REUVENI, DAVID (d. 1538?), adventurer who aroused messianic hopes in the first half of the 16th century. The main sources of information about his life are his "diary," written in Hebrew, and contemporaries' letters. Yet the "diary" accounts of his travels in the East prior to his appearance in Europe seem mainly fictitious, based on myths prevalent at the time. His true name and identity are unknown. He claimed to be the son of a King Solomon and brother of a King Joseph who ruled the lost tribes of Reuben, Gad, and half Manasseh in the desert of Habor: hence his name "Reuveni." At other times, however, he claimed descent from the tribe of Judah and even compiled a pedigree tracing his ancestry back to King David. Although scholars disagree about his origins, there is some evidence that he was of Sephardi origin and lived in Israel and hence had good knowledge of the land, and especially the holy places. It also seems that he was connected to the sages of the Jerusalem Yeshivah, particularly the famous rabbi and kaballist Avraham ben Eliezer Halevi.
His first historically recorded appearance was in Venice in autumn 1523. According to contemporary accounts, he appeared to be aged about 40. He claimed to be commander in chief of his brother's army and requested the Jews of Venice to aid him on an important mission to the pope. Although most of the Jews doubted his story, he found support among certain notables including the artist Moses da *Castelazzo. In February 1524 he arrived in Rome, riding on a white horse, and was received by the humanist Cardinal *Egidio da Viterbo, whose support strengthened Reuveni's position with Rome's Jews and it seems they were ordered to attend to his needs. Shortly afterward he was received by Pope Clement *VII to whom he proposed a treaty between his state and the Christian world against the Muslims.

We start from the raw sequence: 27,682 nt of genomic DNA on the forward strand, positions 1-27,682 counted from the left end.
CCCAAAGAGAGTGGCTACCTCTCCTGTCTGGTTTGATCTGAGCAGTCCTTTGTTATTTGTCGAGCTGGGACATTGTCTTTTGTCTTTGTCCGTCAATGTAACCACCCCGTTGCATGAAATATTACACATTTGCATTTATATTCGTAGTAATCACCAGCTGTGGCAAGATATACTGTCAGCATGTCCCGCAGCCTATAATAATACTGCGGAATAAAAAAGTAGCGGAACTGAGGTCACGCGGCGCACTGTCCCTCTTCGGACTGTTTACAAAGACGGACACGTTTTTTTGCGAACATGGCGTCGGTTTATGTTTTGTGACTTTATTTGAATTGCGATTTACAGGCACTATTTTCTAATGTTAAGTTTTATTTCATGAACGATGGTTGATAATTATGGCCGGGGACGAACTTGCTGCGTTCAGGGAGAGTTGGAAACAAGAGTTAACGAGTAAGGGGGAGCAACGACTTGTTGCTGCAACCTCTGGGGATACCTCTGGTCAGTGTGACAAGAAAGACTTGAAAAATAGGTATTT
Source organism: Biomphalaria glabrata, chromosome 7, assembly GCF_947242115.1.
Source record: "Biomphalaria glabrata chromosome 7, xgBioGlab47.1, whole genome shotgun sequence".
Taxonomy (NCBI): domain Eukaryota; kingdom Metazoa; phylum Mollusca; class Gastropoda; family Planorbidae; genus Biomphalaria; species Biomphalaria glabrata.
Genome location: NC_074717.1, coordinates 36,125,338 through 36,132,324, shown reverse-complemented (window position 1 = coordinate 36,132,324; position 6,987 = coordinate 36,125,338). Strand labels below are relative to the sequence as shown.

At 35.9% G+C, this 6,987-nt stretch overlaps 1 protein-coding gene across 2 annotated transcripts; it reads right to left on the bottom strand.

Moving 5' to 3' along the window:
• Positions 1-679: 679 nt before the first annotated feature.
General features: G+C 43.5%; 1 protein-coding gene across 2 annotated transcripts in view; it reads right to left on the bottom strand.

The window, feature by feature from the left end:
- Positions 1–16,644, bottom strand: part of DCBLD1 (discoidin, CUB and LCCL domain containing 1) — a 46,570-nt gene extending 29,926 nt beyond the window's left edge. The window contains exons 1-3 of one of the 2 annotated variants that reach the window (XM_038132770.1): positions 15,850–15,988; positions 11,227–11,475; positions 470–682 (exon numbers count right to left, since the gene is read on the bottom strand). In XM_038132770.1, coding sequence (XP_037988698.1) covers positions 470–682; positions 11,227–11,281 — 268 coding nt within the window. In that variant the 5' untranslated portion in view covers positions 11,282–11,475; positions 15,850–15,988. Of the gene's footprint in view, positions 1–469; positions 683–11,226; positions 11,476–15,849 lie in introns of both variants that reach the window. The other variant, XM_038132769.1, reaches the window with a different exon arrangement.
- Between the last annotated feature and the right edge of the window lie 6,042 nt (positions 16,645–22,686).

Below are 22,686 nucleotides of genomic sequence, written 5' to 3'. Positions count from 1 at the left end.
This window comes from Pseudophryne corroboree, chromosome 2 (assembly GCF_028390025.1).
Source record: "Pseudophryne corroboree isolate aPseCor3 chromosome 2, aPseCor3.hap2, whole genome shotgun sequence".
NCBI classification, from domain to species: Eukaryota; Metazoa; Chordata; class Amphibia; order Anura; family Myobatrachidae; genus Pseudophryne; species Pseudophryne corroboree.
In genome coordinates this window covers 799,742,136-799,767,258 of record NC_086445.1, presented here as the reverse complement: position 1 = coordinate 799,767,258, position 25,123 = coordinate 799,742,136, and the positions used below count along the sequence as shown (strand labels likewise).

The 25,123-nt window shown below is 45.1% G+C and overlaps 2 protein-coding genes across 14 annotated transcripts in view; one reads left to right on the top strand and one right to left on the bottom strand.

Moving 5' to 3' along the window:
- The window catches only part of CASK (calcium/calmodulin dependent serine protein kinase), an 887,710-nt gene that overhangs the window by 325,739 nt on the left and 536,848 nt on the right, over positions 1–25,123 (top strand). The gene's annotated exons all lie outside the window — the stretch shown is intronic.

According to his diary, he requested the pope to give him letters to the Holy Roman emperor Charles V and to Francis I of France, recommending them to extend him their help, mainly in the form of armaments. He also asked for a letter to the mythical "Prester John" in Ethiopia. Yet it seems that his real purpose was to get to Portugal, for to which he indeed received a letter of recommendation, so that the description in his diary is only a cover-up, written after the failure of his mission in Portugal. In Rome Reuveni found support in some enlightened Jewish circles, including the bankers Daniel and Vitale da Pisa and Benvenida Abravanel, wife of Samuel *Abravanel, who sent him money and a silk banner embroidered with the Ten Commandments. This and the other banners he carried created a theatrical impression wherever he traveled.